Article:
Banks’ borrowing from the Central Bank of Nigeria, CBN, fell for the second consecutive month in February, by 47 percent to N666 billion, driven by further improvement in the level of liquidity in the interbank system.
On the other hand, the banks increased deposit of their idle funds with the CBN by 80 per cent to N489.05 billion in February.
Earlier in January, banks borrowing from the apex bank fell by 46 per cent to N1.3 trillion while their deposits rose by 29 per cent to N272 billion.
The CBN has two short term lending windows for banks, namely the Standing Lending Facility (SLF) and Repo (Repurchase) lending.
While the CBN lends money to banks through the SLF at interest rate of 100 basis points (bpts) above the Monetary Policy Rate (MPR), it also lends money to banks through Repo arrangement, which involves the purchase of banks’ securities with the agreement to sell back at a specific date and usually for a higher price.
On the other hand, the CBN accepts deposits from banks through its Standing Deposit Facility (SDF).
Financial Vanguard analysis of data from the CBN showed that banks’ borrowing through Repo arrangement dropped significantly by 47 per cent, MoM in February to N480.35 billion from N952.79 trillion in January.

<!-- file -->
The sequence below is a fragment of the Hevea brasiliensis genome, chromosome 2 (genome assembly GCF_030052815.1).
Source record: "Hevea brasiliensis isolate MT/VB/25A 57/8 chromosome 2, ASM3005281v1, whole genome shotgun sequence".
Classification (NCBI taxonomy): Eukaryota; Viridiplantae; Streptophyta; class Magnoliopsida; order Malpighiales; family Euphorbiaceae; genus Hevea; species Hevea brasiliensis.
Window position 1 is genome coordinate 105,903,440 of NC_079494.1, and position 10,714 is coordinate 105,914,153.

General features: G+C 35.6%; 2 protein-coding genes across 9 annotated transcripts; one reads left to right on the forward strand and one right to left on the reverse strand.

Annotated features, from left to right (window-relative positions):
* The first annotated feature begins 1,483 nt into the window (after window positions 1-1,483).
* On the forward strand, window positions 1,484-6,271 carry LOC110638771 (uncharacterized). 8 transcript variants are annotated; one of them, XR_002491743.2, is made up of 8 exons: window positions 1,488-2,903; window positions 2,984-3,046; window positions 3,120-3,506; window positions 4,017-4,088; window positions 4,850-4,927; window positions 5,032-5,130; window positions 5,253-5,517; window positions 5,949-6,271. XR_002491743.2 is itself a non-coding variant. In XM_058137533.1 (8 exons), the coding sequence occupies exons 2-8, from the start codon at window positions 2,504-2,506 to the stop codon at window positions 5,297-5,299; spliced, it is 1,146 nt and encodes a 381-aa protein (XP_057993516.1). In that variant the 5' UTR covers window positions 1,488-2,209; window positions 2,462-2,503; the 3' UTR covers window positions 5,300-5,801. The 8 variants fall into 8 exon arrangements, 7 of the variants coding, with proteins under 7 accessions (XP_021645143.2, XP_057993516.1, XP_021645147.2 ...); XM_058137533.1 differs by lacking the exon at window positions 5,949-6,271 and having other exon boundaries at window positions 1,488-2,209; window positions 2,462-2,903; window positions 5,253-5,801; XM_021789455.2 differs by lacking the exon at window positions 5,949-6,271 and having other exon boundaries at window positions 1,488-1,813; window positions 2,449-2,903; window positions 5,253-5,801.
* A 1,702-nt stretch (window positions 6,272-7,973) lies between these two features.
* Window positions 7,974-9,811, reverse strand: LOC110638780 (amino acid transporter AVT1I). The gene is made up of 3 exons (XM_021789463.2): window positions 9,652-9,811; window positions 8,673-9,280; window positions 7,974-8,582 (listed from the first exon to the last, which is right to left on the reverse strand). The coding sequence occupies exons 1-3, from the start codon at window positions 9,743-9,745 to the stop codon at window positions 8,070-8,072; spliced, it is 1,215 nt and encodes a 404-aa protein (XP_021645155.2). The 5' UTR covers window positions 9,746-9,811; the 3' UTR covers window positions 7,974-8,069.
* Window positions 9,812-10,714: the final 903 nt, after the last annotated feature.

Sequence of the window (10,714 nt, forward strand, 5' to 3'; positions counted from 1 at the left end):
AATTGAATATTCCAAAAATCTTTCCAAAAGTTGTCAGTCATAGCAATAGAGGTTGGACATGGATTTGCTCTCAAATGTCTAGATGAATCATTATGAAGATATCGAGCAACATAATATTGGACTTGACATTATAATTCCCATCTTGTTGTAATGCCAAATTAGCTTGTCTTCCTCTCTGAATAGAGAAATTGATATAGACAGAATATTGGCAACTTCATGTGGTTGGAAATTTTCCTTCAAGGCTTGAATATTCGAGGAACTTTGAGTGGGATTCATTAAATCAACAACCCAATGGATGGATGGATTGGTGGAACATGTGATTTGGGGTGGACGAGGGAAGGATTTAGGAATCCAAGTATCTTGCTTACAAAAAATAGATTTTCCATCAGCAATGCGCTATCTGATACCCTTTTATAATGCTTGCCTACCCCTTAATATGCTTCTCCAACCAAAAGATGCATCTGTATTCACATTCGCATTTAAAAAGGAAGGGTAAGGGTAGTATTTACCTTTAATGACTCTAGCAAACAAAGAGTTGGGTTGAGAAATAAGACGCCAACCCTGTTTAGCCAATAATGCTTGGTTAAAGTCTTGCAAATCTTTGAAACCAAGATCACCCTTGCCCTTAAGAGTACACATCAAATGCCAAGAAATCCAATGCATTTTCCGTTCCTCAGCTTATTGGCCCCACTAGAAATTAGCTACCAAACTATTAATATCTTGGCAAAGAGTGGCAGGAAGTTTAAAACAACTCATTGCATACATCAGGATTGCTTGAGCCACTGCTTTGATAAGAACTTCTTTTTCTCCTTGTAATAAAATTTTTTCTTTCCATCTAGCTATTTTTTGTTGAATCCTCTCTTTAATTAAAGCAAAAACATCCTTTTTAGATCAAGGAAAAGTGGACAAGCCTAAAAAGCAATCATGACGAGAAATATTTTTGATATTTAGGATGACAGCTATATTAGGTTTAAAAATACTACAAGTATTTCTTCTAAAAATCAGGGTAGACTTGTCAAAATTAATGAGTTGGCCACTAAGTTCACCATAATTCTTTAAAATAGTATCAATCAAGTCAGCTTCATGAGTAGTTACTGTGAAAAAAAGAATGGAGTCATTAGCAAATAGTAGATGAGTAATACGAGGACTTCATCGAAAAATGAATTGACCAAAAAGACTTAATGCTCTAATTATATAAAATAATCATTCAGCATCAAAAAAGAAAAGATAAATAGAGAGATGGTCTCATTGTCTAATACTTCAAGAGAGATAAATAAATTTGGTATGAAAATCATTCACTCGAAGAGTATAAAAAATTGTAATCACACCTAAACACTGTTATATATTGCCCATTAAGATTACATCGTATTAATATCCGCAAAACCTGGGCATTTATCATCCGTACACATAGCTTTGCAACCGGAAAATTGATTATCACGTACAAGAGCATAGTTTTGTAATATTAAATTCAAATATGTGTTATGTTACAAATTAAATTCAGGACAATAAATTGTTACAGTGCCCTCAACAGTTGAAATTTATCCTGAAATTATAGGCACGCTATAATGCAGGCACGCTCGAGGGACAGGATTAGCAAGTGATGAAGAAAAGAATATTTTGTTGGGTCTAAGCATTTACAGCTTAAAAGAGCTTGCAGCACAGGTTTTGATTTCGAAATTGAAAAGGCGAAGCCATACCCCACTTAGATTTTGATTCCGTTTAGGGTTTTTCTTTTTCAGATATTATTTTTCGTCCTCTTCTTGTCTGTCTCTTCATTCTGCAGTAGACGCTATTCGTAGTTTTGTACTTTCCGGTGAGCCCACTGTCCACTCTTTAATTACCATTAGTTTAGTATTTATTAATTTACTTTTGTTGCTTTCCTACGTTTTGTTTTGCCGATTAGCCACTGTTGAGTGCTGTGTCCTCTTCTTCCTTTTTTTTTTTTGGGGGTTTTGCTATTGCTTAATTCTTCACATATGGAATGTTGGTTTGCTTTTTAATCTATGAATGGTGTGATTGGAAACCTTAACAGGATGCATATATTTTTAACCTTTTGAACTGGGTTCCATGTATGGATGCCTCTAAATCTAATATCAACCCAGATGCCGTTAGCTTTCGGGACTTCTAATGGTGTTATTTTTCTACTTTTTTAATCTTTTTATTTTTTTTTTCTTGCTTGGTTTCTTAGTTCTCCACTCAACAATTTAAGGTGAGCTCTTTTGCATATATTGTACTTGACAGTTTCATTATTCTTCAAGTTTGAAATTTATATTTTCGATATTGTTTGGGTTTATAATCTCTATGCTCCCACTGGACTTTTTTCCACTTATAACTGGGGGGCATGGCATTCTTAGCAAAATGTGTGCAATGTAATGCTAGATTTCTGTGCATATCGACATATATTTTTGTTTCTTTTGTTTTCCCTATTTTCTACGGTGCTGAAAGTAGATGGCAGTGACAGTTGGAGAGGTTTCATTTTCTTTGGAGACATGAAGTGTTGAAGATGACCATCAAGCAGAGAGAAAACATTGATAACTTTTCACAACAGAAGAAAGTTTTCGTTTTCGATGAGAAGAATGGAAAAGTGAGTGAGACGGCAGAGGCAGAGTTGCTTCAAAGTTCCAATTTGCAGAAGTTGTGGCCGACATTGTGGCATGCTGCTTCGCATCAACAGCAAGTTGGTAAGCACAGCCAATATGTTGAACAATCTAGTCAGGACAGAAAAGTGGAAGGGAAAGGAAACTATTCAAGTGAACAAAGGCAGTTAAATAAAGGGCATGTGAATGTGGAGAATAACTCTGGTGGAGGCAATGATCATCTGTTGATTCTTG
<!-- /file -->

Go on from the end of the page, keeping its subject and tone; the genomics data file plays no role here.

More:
Similarly, banks’ borrowing through the CBN’s SLF fell sharply by 40 per cent, MoM, to N186.48 billion from N313.43 billion in January.
Consequently, banks’ borrowing from the apex bank through the SLF and Repo fell by 47 per cent, MoM, to N666.8 billion in February from N 1.266 trillion in January.
The two consecutive months decline in banks’ borrowing from the apex bank follows continued improvement in the level of liquidity (idle funds) in the interbank money market.
This is reflected in the 70 per cent, MoM, increase in the average daily Opening Position of the market in terms of liquidity to N306.55 billion in January from N179.98 billion in January.
The above followed a similar trend in January when the average daily Opening Position of the market rose by 32 per cent, MoM, to N179.98 billion as at January 28th January from N135.98 billion on December 31st 2021.
The impact of this trend is reflected in the second increase in the SDF for the consecutive month, which rose by 80 per cent to N489.05 billion in February from N271.66 billion in January.
Original story on Vanguard